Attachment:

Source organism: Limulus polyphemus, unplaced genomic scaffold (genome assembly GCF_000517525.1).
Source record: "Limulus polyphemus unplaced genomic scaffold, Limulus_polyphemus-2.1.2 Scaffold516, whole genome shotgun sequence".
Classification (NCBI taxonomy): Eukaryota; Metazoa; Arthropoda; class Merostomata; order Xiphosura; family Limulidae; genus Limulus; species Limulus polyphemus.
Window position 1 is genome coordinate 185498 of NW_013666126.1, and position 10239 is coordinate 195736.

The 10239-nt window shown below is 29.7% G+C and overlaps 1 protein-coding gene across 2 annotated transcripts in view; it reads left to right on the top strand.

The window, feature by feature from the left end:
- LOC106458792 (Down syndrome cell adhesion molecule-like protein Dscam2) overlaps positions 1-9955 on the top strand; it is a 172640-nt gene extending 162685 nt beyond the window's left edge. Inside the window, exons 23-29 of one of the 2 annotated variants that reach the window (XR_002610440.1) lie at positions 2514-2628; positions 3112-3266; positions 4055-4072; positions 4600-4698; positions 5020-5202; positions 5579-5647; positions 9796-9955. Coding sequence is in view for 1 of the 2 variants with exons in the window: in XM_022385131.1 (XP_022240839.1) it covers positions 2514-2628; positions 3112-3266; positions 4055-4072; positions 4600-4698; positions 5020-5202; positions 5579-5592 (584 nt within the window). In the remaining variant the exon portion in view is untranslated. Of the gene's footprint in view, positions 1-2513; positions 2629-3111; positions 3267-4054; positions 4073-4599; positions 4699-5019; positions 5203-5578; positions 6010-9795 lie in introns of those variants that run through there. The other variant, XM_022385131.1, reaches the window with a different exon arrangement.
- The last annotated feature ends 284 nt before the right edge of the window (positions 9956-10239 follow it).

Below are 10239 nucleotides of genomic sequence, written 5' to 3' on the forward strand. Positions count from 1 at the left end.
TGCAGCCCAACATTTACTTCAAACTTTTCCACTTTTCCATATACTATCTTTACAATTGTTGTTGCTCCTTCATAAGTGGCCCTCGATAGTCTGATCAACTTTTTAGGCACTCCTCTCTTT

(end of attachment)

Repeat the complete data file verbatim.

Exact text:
Source organism: Limulus polyphemus, unplaced genomic scaffold (genome assembly GCF_000517525.1).
Source record: "Limulus polyphemus unplaced genomic scaffold, Limulus_polyphemus-2.1.2 Scaffold516, whole genome shotgun sequence".
Classification (NCBI taxonomy): Eukaryota; Metazoa; Arthropoda; class Merostomata; order Xiphosura; family Limulidae; genus Limulus; species Limulus polyphemus.
Window position 1 is genome coordinate 185498 of NW_013666126.1, and position 10239 is coordinate 195736.

The 10239-nt window shown below is 29.7% G+C and overlaps 1 protein-coding gene across 2 annotated transcripts in view; it reads left to right on the top strand.

The window, feature by feature from the left end:
- LOC106458792 (Down syndrome cell adhesion molecule-like protein Dscam2) overlaps positions 1-9955 on the top strand; it is a 172640-nt gene extending 162685 nt beyond the window's left edge. Inside the window, exons 23-29 of one of the 2 annotated variants that reach the window (XR_002610440.1) lie at positions 2514-2628; positions 3112-3266; positions 4055-4072; positions 4600-4698; positions 5020-5202; positions 5579-5647; positions 9796-9955. Coding sequence is in view for 1 of the 2 variants with exons in the window: in XM_022385131.1 (XP_022240839.1) it covers positions 2514-2628; positions 3112-3266; positions 4055-4072; positions 4600-4698; positions 5020-5202; positions 5579-5592 (584 nt within the window). In the remaining variant the exon portion in view is untranslated. Of the gene's footprint in view, positions 1-2513; positions 2629-3111; positions 3267-4054; positions 4073-4599; positions 4699-5019; positions 5203-5578; positions 6010-9795 lie in introns of those variants that run through there. The other variant, XM_022385131.1, reaches the window with a different exon arrangement.
- The last annotated feature ends 284 nt before the right edge of the window (positions 9956-10239 follow it).

Below are 10239 nucleotides of genomic sequence, written 5' to 3' on the forward strand. Positions count from 1 at the left end.
TGCAGCCCAACATTTACTTCAAACTTTTCCACTTTTCCATATACTATCTTTACAATTGTTGTTGCTCCTTCATAAGTGGCCCTCGATAGTCTGATCAACTTTTTAGGCACTCCTCTCTTT